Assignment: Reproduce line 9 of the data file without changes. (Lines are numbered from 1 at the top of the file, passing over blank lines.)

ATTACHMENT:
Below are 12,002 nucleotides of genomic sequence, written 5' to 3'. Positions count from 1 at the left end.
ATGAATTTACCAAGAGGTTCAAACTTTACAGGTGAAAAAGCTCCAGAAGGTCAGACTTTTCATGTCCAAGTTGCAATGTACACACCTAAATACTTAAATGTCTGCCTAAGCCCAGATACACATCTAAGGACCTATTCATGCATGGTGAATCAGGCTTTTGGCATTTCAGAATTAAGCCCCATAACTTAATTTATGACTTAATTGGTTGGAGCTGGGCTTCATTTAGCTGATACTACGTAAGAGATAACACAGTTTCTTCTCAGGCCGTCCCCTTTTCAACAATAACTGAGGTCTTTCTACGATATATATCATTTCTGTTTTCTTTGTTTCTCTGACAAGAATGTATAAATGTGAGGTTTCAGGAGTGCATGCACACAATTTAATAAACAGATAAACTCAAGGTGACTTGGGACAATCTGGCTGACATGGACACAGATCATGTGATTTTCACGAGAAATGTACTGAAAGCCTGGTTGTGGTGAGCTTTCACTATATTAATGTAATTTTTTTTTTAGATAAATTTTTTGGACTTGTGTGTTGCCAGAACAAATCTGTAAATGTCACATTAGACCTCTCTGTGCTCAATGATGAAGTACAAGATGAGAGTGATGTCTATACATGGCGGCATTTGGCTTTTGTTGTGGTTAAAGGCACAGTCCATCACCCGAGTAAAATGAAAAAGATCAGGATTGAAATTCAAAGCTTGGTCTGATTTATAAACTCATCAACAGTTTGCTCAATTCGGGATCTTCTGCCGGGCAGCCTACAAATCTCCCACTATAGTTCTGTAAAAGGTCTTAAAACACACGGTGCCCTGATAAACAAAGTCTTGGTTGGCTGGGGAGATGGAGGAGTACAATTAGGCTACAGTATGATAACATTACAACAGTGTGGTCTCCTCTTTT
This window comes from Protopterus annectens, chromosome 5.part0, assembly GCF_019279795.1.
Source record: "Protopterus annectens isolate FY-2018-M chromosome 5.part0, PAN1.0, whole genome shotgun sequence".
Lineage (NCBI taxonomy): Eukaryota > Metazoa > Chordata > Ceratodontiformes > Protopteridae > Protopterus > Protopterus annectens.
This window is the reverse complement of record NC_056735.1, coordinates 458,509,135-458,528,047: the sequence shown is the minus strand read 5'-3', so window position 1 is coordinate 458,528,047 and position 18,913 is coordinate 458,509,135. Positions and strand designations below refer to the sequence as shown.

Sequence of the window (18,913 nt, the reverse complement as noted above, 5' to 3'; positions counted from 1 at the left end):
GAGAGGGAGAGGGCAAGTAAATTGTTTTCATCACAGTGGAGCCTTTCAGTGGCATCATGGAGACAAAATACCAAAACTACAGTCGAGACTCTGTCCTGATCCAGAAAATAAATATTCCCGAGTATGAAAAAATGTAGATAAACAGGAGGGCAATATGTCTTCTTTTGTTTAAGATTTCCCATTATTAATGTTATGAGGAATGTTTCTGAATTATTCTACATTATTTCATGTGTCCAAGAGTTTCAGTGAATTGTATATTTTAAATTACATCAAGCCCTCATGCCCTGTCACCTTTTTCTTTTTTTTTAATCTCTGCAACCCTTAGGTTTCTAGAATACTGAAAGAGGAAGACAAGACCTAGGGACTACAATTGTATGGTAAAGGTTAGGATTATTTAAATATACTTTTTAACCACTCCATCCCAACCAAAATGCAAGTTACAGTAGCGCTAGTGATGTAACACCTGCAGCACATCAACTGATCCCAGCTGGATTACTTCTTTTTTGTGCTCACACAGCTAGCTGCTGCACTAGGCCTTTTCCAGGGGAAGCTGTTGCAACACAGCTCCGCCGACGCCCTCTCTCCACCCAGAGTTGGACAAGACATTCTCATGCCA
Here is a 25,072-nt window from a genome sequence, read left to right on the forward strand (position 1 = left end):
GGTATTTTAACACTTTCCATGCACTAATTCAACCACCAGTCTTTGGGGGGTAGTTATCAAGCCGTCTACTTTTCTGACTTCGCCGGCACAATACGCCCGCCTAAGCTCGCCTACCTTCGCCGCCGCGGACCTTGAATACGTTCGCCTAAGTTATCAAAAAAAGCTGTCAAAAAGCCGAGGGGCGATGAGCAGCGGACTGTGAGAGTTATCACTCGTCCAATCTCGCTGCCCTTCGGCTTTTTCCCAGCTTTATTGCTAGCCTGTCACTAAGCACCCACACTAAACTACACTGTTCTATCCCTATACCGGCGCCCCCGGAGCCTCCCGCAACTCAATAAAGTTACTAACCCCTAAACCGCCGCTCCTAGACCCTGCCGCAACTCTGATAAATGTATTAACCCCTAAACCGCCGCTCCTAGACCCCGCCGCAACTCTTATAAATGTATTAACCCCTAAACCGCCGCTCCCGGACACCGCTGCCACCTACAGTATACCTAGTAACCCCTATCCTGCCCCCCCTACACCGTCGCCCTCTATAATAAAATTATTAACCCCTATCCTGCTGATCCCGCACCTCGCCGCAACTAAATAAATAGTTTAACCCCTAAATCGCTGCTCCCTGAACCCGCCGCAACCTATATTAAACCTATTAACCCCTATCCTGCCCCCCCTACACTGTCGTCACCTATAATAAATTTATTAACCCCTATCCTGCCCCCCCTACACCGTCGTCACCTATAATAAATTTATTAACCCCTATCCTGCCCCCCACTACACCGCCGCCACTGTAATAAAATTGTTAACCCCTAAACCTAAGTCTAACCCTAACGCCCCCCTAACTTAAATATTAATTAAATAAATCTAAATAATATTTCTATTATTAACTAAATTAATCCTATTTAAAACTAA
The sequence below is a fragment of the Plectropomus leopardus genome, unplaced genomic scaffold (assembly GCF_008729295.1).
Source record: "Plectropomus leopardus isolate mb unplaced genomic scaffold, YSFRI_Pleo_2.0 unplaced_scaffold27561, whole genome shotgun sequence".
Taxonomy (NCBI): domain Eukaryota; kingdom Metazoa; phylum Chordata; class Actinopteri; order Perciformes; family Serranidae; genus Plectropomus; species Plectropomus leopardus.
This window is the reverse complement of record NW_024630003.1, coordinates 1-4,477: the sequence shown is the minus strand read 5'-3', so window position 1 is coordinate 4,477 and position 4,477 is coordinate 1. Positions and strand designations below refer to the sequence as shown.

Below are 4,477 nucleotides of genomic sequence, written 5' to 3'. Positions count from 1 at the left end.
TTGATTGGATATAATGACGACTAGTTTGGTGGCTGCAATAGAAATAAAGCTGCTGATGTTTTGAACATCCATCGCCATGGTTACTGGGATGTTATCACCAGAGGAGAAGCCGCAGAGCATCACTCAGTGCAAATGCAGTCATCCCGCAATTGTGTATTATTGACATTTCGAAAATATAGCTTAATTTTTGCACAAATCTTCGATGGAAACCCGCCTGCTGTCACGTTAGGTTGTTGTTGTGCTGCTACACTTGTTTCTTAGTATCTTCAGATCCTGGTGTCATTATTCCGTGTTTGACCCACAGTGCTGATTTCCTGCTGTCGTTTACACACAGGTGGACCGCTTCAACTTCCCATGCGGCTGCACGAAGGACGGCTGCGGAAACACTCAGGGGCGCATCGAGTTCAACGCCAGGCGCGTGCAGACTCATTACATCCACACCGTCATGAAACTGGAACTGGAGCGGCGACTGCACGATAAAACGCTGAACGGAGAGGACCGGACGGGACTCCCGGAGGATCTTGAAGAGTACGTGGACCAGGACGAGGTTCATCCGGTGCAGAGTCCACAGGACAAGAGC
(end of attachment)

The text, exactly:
Here is a 25,072-nt window from a genome sequence, read left to right on the forward strand (position 1 = left end):